After eighty years as a New York institution, the Carnegie Deli is set to close at the end of the year. The restaurant’s massive sandwiches and authentic atmosphere made it a part of the fabric of the city, so much so that many New Yorkers took it for granted. Until now, when its impending closure has made many residents wax nostalgic.
These days, despite being a foodie Mecca for so many years, the Carnegie Deli has become more of a tourist trap than a New York City staple. The midtown location, lines of people out the door, crowded atmosphere, huge portions, and loud staff now seem more geared toward tourists who want a cartoon version of a Jewish New York deli than a place for real New Yorkers to fulfill their pastrami cravings. The Carnegie Deli started its downfall a few years ago when scandals like the owners’ divorce, illegal gas siphoning, increasing pries, and decreasing food quality rocked headlines and city gossip.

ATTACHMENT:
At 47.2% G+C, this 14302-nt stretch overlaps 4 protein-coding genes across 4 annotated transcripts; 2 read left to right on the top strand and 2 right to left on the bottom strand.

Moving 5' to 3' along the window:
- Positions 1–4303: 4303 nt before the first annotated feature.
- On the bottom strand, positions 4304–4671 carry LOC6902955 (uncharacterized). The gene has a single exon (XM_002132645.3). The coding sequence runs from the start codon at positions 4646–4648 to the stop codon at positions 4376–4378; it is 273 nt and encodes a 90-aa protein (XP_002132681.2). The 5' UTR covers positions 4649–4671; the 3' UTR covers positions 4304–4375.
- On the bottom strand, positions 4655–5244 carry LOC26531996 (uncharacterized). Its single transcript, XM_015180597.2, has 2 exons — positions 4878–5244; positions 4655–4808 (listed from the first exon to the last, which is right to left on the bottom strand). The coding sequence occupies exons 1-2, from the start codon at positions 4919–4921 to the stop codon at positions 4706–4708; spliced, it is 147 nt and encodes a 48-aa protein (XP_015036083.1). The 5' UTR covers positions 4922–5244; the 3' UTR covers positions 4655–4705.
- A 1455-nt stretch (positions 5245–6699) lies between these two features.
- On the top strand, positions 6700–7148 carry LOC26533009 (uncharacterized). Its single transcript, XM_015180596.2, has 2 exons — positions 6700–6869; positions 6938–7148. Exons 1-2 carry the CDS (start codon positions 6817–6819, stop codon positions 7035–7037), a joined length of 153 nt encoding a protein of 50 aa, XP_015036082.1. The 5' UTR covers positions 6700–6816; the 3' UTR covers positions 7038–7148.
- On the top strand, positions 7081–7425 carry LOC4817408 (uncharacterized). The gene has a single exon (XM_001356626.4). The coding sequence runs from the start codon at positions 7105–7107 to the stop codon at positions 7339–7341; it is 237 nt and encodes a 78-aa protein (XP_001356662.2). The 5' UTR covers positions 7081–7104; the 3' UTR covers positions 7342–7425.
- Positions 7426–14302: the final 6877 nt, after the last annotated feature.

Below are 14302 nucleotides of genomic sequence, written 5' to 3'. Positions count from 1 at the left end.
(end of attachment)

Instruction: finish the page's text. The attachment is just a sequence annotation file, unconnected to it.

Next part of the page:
Even so, natives and transplants alike admit they will miss the deli when it is gone. Many New Yorkers agree that shutting down iconic pieces of New York culture like the Carnegie Deli in the name of progress are killing “the soul of this great dining city.” Though the deli ended up becoming “an exhibition” that “wouldn’t have been out of place in Epcot Center,” it is “a place that represents the identity of who we are as New Yorkers.” We have to decide if preserving pieces of culture like these is more important than setting up a shop featuring the next big food trend.